“You are trying to survive at this point in your life, which is why most people enter into prostitution. Because they are at an economic disadvantage,” Bell, 37, told the Daily News.

    She disputes the notion that choices existed for people like her.

  • Towing Takedown

    Their haul’s come to a halt.

    Manhattan District Attorney Cyrus R. Vance, Jr., Police Commissioner James O’Neill and New York City Department of Investigation (DOI) Commissioner Mark G. Peters announced the takedown of an expansive fraud scheme involving the city’s towing industry.

  • Manhattan District Attorney’s Office to Join “March For Our Lives” in Washington D.C.

    The Manhattan District Attorney

    Manhattan District Attorney Cyrus R. Vance, Jr. today announced that members of the D.A.’s Office, together with survivors of gun violence from New York City, will travel to Washington, D.C., to join the “March For Our Lives” on March 24, 2018. Created after the fatal shooting of 17 students and teachers in Parkland, Florida, the March For Our Lives is inspired and led by young people to demand the timely passage of legislation to address gun violence, stop the epidemic of mass school shootings, and ensure that students can learn in safety.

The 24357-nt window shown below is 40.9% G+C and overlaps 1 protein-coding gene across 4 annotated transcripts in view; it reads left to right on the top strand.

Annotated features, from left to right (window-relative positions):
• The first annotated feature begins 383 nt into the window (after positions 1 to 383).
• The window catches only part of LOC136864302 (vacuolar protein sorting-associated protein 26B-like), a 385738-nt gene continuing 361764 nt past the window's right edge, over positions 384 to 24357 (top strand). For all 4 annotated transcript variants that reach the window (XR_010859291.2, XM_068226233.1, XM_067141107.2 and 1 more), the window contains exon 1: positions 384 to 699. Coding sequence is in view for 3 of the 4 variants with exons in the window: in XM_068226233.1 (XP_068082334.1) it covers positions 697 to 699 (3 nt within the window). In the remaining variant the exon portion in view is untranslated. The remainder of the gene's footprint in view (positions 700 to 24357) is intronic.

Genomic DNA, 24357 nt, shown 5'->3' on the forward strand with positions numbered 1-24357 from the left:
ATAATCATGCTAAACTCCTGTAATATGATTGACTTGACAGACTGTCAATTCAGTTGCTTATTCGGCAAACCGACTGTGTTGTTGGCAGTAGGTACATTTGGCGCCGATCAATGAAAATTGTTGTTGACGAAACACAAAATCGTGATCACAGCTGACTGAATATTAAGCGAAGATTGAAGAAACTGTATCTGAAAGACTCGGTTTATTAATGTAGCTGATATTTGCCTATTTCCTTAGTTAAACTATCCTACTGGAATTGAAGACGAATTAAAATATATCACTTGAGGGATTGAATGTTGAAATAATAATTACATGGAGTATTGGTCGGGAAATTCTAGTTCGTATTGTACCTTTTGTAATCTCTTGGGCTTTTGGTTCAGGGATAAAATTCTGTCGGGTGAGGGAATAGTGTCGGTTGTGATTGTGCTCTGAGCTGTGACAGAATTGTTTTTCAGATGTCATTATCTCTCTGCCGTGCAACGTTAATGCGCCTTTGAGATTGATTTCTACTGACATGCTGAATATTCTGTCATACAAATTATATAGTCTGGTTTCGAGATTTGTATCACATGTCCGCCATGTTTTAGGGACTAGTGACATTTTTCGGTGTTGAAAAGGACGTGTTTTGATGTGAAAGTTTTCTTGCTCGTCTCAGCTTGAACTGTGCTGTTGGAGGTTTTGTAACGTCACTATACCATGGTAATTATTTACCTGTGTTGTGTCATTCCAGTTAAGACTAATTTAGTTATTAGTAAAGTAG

• Mom Who Killed Baby Boy Sentenced To 16 Years In Prison

    Patch

    A mother who pleaded guilty to killing her newborn son in 2013 is facing nearly 20 years in prison, according to reports.

    Tiona Rodriguez, 21, was sentence to 16 years in state prison Thursday, the New York Post first reported. Rodriguez pleaded guilty to a charge of first-degree manslaughter in January, admitting that her son was born alive before his death from asphyxiation.

  • Concealed Carry Reciprocity Act, if passed, would complicate active shooter situations in NYC, expert says

    amNewYork

    Legislation that would give concealed carry permit holders from other states the ability to walk the streets of New York City with a gun at their hip would cause major complications for the NYPD, according to a Second Amendment expert.

    The Concealed Carry Reciprocity Act was passed by the House of Representatives in December and is currently awaiting a vote in the Senate, but Congress would be “foolish” to approve it, said Saul Cornell, Fordham University’s Paul and Diane Guenther Chair in American History.

  • The unintended consequences of prosecuting low-level crimes

    New York Amsterdam News

    With momentum toward closing the dysfunctional jails on Rikers Island and continuing reductions in crime, New York City is making progress toward a better justice system. Despite steps in the right direction, the road to shuttering Rikers is paved with hard decisions and, most importantly, the recognition that our criminal courts are not the solution for all of society’s ills. This reality is in the spotlight because of Manhattan District Attorney Cy Vance’s recent decision not to prosecute most people who are arrested for jumping subway turnstiles.